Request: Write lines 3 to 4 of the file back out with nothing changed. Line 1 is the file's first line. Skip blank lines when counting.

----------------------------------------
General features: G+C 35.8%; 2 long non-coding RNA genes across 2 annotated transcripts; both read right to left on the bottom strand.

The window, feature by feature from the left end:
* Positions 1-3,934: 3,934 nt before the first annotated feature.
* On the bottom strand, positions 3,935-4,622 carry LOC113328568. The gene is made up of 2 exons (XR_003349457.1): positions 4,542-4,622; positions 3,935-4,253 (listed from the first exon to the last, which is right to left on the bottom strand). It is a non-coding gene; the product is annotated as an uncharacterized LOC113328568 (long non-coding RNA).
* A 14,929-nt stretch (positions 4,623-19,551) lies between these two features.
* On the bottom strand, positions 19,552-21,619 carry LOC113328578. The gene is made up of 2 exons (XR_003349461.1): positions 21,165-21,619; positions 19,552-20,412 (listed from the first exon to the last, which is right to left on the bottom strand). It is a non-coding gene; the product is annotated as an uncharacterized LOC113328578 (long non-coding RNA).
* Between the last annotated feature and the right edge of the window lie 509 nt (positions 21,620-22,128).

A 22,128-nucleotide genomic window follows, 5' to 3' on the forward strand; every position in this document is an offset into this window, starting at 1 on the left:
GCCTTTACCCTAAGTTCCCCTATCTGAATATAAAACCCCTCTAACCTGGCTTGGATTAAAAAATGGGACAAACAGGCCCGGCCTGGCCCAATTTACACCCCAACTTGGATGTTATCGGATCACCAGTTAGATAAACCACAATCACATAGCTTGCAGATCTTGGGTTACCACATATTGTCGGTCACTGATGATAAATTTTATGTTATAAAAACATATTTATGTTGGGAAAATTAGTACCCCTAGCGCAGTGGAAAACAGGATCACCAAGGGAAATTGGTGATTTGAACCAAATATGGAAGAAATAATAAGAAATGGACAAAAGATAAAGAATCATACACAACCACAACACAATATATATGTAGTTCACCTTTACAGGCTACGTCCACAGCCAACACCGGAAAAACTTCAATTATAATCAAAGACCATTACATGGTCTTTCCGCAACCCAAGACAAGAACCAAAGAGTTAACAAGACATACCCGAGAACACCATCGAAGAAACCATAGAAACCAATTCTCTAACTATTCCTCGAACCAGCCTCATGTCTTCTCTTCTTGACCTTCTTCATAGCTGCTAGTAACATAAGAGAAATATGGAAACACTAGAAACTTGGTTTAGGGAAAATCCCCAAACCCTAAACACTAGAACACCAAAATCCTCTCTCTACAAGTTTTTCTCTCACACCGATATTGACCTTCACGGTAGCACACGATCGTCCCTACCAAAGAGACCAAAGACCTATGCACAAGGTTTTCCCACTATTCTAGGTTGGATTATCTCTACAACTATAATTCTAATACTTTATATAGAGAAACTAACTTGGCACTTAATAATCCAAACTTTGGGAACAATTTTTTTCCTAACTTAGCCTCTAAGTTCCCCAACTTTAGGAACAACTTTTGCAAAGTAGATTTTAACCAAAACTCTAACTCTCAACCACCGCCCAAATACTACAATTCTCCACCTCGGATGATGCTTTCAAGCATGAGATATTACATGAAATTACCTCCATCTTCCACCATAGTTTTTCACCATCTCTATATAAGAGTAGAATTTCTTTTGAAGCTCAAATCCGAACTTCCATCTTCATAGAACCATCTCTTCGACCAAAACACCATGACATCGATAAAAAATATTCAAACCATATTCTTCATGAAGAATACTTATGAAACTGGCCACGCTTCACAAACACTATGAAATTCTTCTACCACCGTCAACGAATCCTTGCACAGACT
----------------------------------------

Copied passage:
* Positions 1-3,934: 3,934 nt before the first annotated feature.
* On the bottom strand, positions 3,935-4,622 carry LOC113328568. The gene is made up of 2 exons (XR_003349457.1): positions 4,542-4,622; positions 3,935-4,253 (listed from the first exon to the last, which is right to left on the bottom strand). It is a non-coding gene; the product is annotated as an uncharacterized LOC113328568 (long non-coding RNA).